Home » Reviews » Drama » The Search for Freedom in Your Head, Online – Review

The Search for Freedom in Your Head, Online – Review

Live via Zoom

Live via Zoom Lockdown is different things for different people, but we are all connected as individuals in sharing the experience.  It is inspiring therefore to see how Estate Endz have used the Coronavirus crisis as a positive opportunity to bring a diverse community together online. The Search for Freedom in Your Head is a verbatim play based on recordings of residents of Lancaster West Estate during lockdown. For context, this is the estate where the Grenfell Tower tragedy occurred. So this is a community that has experience of having its ‘normal’ turned on its head, and trying to manage adversity.…

Summary

Rating

Good

An ambitious verbatim play presented over Zoom that successfully captures estate life during lockdown

User Rating: Be the first one !

Lockdown is different things for different people, but we are all connected as individuals in sharing the experience.  It is inspiring therefore to see how Estate Endz have used the Coronavirus crisis as a positive opportunity to bring a diverse community together online.

The Search for Freedom in Your Head is a verbatim play based on recordings of residents of Lancaster West Estate during lockdown. For context, this is the estate where the Grenfell Tower tragedy occurred. So this is a community that has experience of having its ‘normal’ turned on its head, and trying to manage adversity.

The Estate Endz youth group has undertaken a highly ambitious programme, collecting together interviews with local residents and re-enacting their words as a collective piece. All whilst working remotely under lockdown. I counted at least 14 actors broadcasting in this carefully choreographed sequence of monologues, which must have been a nightmare to cue in!

As each individual speaks, community life continues around them in the Zoom squares. The flickering of boxes on and off, and the movement as they take their places and leave again gives a clever sense of temporal flux; time passing and change occurring both within the limiting space of the screen and of the lockdown.

The perspectives voiced are both varied and interesting. We’re introduced to people from many backgrounds, ages, and cultures. For each monologue we are briefly dropped into a character’s life as they offer an insight into their new normal and their coping methods. Some see opportunities in this enforced break: ironically, our imprisonment can give us a new freedom as lockdown becomes a time to pause, learn new skills, reflect, review and create.  Simultaneously, there are also voices of loneliness, conveying a longing for physical proximity that is currently denied. By making others visible around us in the shared space, this production encourages us to acknowledge their struggles and consider the wider community.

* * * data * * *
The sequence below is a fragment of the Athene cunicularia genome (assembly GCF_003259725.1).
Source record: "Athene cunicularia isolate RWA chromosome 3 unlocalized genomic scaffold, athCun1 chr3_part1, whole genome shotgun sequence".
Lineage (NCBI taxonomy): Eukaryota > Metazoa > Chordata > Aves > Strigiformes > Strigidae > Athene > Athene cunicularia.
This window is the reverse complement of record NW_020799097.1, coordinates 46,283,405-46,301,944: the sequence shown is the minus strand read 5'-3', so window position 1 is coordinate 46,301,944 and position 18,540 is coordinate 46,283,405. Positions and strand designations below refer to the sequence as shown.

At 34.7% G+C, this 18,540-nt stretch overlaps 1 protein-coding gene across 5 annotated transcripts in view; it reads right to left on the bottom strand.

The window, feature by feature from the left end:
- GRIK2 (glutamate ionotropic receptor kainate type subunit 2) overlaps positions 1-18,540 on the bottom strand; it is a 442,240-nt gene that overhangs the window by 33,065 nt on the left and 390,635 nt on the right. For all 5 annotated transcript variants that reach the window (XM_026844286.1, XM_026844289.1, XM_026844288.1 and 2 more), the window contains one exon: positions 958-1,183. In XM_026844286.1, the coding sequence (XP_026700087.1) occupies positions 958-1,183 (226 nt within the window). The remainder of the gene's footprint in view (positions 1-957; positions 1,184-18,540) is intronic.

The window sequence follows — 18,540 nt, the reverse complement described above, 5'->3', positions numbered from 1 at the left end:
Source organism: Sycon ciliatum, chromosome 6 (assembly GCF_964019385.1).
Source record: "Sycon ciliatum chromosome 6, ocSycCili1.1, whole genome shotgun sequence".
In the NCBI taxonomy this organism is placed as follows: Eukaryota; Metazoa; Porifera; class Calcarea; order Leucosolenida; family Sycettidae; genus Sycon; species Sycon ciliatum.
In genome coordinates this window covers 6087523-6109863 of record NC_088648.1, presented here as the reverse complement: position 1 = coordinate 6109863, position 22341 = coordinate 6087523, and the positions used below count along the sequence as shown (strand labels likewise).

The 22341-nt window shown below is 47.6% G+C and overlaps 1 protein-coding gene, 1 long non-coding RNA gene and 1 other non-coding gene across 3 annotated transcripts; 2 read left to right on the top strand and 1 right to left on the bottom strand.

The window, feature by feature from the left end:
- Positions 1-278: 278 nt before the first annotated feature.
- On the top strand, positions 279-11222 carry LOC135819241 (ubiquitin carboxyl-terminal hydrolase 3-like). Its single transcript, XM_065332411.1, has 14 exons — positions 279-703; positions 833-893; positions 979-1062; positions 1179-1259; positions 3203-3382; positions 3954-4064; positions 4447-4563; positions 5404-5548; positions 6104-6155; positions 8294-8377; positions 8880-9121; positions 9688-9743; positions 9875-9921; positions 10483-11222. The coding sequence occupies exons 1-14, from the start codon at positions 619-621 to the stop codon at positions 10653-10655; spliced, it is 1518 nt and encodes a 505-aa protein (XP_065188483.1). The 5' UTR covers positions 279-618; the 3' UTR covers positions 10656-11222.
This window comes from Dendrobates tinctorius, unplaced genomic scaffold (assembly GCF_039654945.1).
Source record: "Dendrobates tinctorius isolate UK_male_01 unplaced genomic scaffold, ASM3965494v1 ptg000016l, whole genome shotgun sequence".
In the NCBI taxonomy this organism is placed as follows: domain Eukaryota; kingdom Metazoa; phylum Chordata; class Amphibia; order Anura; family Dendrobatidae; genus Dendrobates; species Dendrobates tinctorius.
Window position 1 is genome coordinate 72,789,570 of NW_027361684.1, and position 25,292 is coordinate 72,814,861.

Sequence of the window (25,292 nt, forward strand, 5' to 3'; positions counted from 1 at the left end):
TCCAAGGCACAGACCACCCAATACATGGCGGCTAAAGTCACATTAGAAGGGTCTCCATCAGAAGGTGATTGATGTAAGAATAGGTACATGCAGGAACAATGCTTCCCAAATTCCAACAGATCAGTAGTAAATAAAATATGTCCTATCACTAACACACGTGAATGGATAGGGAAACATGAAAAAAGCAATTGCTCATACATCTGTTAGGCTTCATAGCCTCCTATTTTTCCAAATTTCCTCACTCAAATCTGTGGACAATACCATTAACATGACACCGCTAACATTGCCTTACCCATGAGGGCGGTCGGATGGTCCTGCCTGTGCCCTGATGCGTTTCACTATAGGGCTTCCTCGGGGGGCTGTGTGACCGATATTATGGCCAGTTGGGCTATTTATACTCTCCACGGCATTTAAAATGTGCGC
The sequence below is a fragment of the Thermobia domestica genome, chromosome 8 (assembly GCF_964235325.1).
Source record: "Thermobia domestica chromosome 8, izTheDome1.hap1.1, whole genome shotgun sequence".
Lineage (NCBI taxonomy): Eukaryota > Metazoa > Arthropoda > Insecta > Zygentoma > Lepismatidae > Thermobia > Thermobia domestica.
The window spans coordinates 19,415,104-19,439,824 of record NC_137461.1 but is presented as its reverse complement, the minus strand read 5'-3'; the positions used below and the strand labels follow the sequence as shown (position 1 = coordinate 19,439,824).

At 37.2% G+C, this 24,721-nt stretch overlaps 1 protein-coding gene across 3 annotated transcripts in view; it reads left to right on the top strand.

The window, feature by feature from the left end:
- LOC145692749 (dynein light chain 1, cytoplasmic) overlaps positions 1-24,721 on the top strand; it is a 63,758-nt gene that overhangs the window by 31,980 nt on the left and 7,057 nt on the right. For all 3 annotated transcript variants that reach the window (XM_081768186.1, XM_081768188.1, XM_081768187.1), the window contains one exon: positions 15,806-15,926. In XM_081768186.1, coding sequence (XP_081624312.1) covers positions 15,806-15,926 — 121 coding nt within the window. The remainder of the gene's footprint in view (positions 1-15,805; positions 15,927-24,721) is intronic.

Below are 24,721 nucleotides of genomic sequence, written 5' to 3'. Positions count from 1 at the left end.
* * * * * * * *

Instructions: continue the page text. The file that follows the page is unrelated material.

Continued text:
The multiple actors do an admirable job in piecing multiple stories together, embodying authentic voices whilst skilfully retaining a feeling of spontaneity. What could be a repetitive stream of faces speaking to camera is varied by the different activities displayed in each home – sometimes with a character just getting up to open the fridge, or move around the room. Moments of beautiful music and singing create additional interest, and I particularly enjoyed the philosophy of “Che Sarà Sarà”. The whole piece is framed within a theatrical montage of movement which helps define this as a performance beyond a straightforward historical archive.

The Zoom format complements the nature of the material, drawing together individual voices from the estate to form an interconnected body. As is often the case with online productions, however, the sound quality was not always at its best and some of the words did get a bit lost at times. To add more polish, it might be interesting to see this piece recorded as a film, à la Talking Heads. Then again, the flawed nature of the Zoom call, with its moments of hesitancy demanding attentiveness from the audience, actually underscores the call for community being created.

Estate Endz have crafted an admirably positive piece from fragments of a crisis, which sensitively captures the humanity and commonality within a challenge shared.

Devised by: SPID Theatre Company/ Estate Endz youth group
Community Producer:
​Queralt Guinot

About Mary Pollard

Avatar
By her own admission Mary goes to the theatre far too much, and will watch just about anything. Her favourite musical is Matilda, which she has seen 12 times, but she’s also an Anthony Neilson and Shakespeare fan - go figure. She has a long history with Richmond Theatre as a Marketing Assistant, tour guide, archivist and volunteer of all sorts, but is currently battling with an MA in London’s Theatre at Roehampton University instead of making a living.